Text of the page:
Notes, page 13

Profitable treatment ahead of good treatment

To be fair to the New York Times, you should read the article on their site at this link where they have the opportunity to profit by the advertising next to the article. However, I have copied it below in case that link becomes dead - a rare thing for me to do.

The article is about physicians recommending care on which they can make money rather than the care that would be best for the patient, even when that means unnecessarily putting the patient on a colostomy bag for life. The article begins at the end of the italicized type perceding it that sums it up.

The article is called:

Should Patients Be Told of Better Care Elsewhere?

It was written By DENISE GRADY and appeared in the New York Times on January 5, 2009.

In the article, a physician was going to do an inferior operation that was going to put the patient on a colostomy bag for life rather than recommend her to a another provider who could do a better operation that would not.

Dr. Robert J. Weil, a neurosurgeon at the Cleveland Clinic, said that although it might seem a good idea to inform patients of differences in outcomes among hospitals, there would be “a variety of hurdles.” And David I. Shalowitz, a bioethicist, said that expecting surgeons and hospitals to disclose information about other doctors and medical centers would create an untenable conflict of interest for them and should be avoided.

Patients think that health care providers have the well-being of patients as their highest priority. That is what medicine continually announces to them. This article is another example revealing that to be yet another of the myths to which health care professionals cling.

(For those who think this problem is being handled by sites like and, see this: hospital-compare.)

Here is the article

Six years ago, a relative of mine found out that she had rectal cancer and would need surgery, radiation and chemotherapy. She lives in a small town, and she consulted a local surgeon at a community hospital.

He was pleasant and kind, and clearly explained her condition and the operation he would perform. He was also painfully honest, and said that because the tumor was large, he doubted that he would be able to save the sphincter muscles that make bowel control possible. She would very likely need a colostomy, a procedure to divert wastes out through an opening cut in the abdomen, and would have to wear a colostomy bag for the rest of her life.

My relative thought it over. Being treated close to home had seemed so easy and convenient, and she dreaded the thought of shopping around for doctors when she was feeling sick, vulnerable and anxious. It was tempting to think that she would receive first-rate treatment no matter where she went.

But she also recognized that this was a small hospital, and a surgeon who probably spent more time fixing hernias and taking out gallbladders than he did operating on cancer patients. She decided that she wanted a doctor who operated on patients like her all the time, and that the two-hour trip to a cancer center would be worth the trouble.

And so it was: she found a surgeon who specialized in rectal cancer, and today she’s in good health, with no need for a bag. She might have done just as well with the local surgeon, but we both doubt it.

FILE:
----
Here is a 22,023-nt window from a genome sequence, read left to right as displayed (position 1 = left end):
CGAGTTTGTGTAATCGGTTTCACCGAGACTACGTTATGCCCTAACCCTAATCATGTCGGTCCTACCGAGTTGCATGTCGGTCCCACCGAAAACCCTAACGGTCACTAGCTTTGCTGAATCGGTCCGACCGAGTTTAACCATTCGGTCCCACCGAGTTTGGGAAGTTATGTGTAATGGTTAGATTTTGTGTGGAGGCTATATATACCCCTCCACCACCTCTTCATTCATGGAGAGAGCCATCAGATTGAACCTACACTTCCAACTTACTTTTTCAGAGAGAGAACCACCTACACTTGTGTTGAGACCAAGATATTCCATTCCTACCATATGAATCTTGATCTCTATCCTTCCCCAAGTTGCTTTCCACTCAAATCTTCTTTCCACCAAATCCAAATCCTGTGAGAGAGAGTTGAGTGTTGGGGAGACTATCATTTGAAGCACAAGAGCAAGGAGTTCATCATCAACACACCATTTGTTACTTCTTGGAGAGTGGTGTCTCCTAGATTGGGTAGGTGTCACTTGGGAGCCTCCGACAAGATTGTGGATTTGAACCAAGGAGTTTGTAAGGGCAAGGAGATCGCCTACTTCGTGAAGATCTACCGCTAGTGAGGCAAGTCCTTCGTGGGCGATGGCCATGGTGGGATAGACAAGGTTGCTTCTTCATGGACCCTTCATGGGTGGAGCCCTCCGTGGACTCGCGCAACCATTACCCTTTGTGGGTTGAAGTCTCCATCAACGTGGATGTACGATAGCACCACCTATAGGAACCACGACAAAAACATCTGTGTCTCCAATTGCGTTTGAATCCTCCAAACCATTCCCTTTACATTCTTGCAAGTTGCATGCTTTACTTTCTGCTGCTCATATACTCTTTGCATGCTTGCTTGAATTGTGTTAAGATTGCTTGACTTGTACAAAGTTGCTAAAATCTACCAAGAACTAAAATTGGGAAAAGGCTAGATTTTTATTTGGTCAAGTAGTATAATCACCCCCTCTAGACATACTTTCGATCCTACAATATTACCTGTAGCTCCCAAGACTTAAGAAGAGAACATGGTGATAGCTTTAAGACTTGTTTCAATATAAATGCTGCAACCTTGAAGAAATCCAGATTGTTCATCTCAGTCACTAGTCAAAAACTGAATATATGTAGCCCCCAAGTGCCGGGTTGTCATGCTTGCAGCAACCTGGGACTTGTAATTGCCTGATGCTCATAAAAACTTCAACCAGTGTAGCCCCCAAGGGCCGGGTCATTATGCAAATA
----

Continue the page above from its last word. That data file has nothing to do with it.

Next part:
An article published online in October in the journal PLoS Medicine really hit home with me. Noting that the quality of cancer care is uneven, its authors argued that as part of the informed-consent process, doctors have an ethical obligation to tell patients if they are more likely to survive, be cured, live longer or avoid complications by going to Hospital A instead of Hospital B. And that obligation holds even if the doctor happens to work at Hospital B, and revealing the truth might mean patients will take their business someplace else.

“It’s only fair,” said Dr. Leonidas G. Koniaris, an author of the article and a cancer surgeon at the Miller School of Medicine at the University of Miami.

Studies have confirmed the common-sense notion that practice makes perfect, and the medical profession has known for at least 30 years that how well people fare after surgery often depends on where it was performed. For a given operation, outcomes are generally best at “high volume” hospitals, which perform it often. The difference between high- and low-volume centers is not just the surgeon’s skill, but also the level of expertise in other areas that are crucial after surgery, like nursing, intensive care, respiratory therapy and rehabilitation, Dr. Koniaris said. The same principles apply to treating cancer.

But patients are not often told during the informed-consent process that the results of cancer treatment can vary among hospitals, according to Dr. Koniaris and his co-author, Nadine Housri, a medical student.

“I think it’s sort of starting to happen but hasn’t really become a dialogue yet,” Dr. Koniaris said.

The strongest evidence that volume makes a difference comes from studies of surgery for pancreatic and esophageal cancer, but Dr. Koniaris said the experience of the surgeon and the whole medical team was important in any major cancer surgery.

He was not surprised to hear about my relative. He was an author of a study published in 2007 that found that people with rectal cancer survived longer and were more likely to have operations that saved the sphincter at teaching hospitals than at community ones — even though the university hospitals were more likely to take on difficult cases with large tumors. Another study in which he participated suggested that women with advanced breast cancer received more comprehensive therapy and survived somewhat longer when treated at teaching hospitals rather than at community ones.